Crida Wind Co-op has decided to withdraw the planning application for 2 turbines.
We received a copy of the planning officer’s report late last week… just over a year after submitting our application. You can read it here. Unfortunately they have recommended the project for refusal and we have accordingly withdrawn it.
The report makes very interesting reading. The officers agreed with us that the turbines would create no unacceptable impacts on local residents in terms of noise, health effects, road access and property values, and that they would not cause problems for bats, birds, or other creatures or users of public rights of way. The officers report also drew attention to the unusual level of support for the project – it is very rare for more than a third of public comments about a a wind project to be supportive. The statutory consultees confirmed that the turbines would not pose a danger to aviation or to the view from the Area of Outstanding Natural Beauty. We were glad to note that English Heritage and Shropshire Council concurred that the effect on cultural heritage and landscape would be less than ‘significant’.
All in all the bulk of of the report backs up what we have been saying about the turbines. We do hope that some of the more outlandish fears expressed, and indeed stoked up, by others have been shown to be insubstantial.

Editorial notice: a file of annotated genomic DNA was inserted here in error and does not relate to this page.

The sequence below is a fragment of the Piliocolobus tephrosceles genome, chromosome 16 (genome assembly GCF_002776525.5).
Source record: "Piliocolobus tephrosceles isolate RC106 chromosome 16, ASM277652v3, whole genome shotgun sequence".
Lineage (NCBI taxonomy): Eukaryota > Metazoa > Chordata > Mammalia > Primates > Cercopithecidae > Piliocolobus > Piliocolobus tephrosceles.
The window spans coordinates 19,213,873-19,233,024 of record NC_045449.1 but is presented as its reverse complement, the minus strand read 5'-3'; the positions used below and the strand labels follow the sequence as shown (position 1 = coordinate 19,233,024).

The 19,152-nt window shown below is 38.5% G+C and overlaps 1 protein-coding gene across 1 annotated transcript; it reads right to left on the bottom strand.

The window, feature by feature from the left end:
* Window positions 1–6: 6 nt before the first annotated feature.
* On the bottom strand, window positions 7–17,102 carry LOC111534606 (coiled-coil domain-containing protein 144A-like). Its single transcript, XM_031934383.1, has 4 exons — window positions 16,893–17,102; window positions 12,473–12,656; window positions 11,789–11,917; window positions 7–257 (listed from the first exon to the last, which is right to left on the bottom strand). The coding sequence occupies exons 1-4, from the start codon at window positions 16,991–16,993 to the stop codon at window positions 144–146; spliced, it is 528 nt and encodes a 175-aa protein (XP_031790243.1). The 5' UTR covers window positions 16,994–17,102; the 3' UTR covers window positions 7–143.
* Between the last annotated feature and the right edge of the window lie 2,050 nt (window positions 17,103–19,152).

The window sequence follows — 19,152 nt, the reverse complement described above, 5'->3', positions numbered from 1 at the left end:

However the report concludes that the impact on cultural heritage and landscape outweighs the benefits of the project in terms of renewable energy generation.
We don’t agree. We don’t think that a small amount of impact on the setting of historic buildings is a good enough reason not to build locally-owned renewable energy generation.
However under the circumstances we see that there is no realistic chance of approval at committee and have withdrawn the application. The planning system gives relatively little weight to the importance of carbon reduction and none to the desirability of community-owned energy, despite the emerging support for the latter in the Government’s Community Energy Strategy. We look forward to the day when public understanding of the dangers of climate change push the balance in favour of community renewable energy in this county and country – and we’ll continue to work to bring it forward.
The UK lags behind Europe and the West Midlands region lags behind all other UK regions in the development of renewable energy. We’re working hard on other technologies but wind – particularly onshore wind at medium scale owned by local co-ops – is one of the most effective and proven technologies and will undoubtedly be part of the eventual sustainable mix. You don’t have to look far for evidence that wind works – just look to Scotland which is closing in on 50% renewable electricity this year (most of which is now wind power) and where the Sharenergy-supported Dingwall Wind Co-op is now up and running – owned by 170 people, 90% of whom are local.
Sharenergy Co-operative and Sustainable Bridgnorth would like to thank the 300 local people who have supported us in public and the many others who have expressed support in person. We will be reconsidering all our options with Crida Wind - including a possible altered application if this proves feasible.